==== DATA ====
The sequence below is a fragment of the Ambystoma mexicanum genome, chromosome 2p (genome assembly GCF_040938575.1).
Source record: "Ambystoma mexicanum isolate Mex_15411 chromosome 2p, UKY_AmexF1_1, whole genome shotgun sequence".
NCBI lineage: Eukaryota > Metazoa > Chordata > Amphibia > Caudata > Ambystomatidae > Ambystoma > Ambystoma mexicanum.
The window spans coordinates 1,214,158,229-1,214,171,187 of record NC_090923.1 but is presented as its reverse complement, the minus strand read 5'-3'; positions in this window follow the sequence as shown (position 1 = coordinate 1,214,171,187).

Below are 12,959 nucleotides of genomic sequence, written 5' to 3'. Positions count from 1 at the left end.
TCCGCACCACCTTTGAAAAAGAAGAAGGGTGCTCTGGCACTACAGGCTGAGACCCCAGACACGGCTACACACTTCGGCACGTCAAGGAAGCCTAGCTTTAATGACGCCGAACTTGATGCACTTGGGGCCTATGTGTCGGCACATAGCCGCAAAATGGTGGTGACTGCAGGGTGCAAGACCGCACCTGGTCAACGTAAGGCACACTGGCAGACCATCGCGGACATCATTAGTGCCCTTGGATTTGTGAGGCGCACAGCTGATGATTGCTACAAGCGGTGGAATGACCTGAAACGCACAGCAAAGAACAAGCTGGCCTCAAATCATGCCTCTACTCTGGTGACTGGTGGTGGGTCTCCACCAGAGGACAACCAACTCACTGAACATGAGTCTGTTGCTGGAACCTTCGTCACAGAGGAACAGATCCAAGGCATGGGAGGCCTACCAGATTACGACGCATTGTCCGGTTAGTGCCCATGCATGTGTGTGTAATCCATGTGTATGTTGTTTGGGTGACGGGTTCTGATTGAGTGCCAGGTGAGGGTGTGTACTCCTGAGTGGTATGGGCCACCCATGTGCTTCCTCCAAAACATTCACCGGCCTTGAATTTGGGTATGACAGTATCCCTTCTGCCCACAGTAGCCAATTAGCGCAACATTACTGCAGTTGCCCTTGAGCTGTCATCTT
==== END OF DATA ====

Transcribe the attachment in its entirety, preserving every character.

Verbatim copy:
The sequence below is a fragment of the Ambystoma mexicanum genome, chromosome 2p (genome assembly GCF_040938575.1).
Source record: "Ambystoma mexicanum isolate Mex_15411 chromosome 2p, UKY_AmexF1_1, whole genome shotgun sequence".
NCBI lineage: Eukaryota > Metazoa > Chordata > Amphibia > Caudata > Ambystomatidae > Ambystoma > Ambystoma mexicanum.
The window spans coordinates 1,214,158,229-1,214,171,187 of record NC_090923.1 but is presented as its reverse complement, the minus strand read 5'-3'; positions in this window follow the sequence as shown (position 1 = coordinate 1,214,171,187).

Below are 12,959 nucleotides of genomic sequence, written 5' to 3'. Positions count from 1 at the left end.
TCCGCACCACCTTTGAAAAAGAAGAAGGGTGCTCTGGCACTACAGGCTGAGACCCCAGACACGGCTACACACTTCGGCACGTCAAGGAAGCCTAGCTTTAATGACGCCGAACTTGATGCACTTGGGGCCTATGTGTCGGCACATAGCCGCAAAATGGTGGTGACTGCAGGGTGCAAGACCGCACCTGGTCAACGTAAGGCACACTGGCAGACCATCGCGGACATCATTAGTGCCCTTGGATTTGTGAGGCGCACAGCTGATGATTGCTACAAGCGGTGGAATGACCTGAAACGCACAGCAAAGAACAAGCTGGCCTCAAATCATGCCTCTACTCTGGTGACTGGTGGTGGGTCTCCACCAGAGGACAACCAACTCACTGAACATGAGTCTGTTGCTGGAACCTTCGTCACAGAGGAACAGATCCAAGGCATGGGAGGCCTACCAGATTACGACGCATTGTCCGGTTAGTGCCCATGCATGTGTGTGTAATCCATGTGTATGTTGTTTGGGTGACGGGTTCTGATTGAGTGCCAGGTGAGGGTGTGTACTCCTGAGTGGTATGGGCCACCCATGTGCTTCCTCCAAAACATTCACCGGCCTTGAATTTGGGTATGACAGTATCCCTTCTGCCCACAGTAGCCAATTAGCGCAACATTACTGCAGTTGCCCTTGAGCTGTCATCTT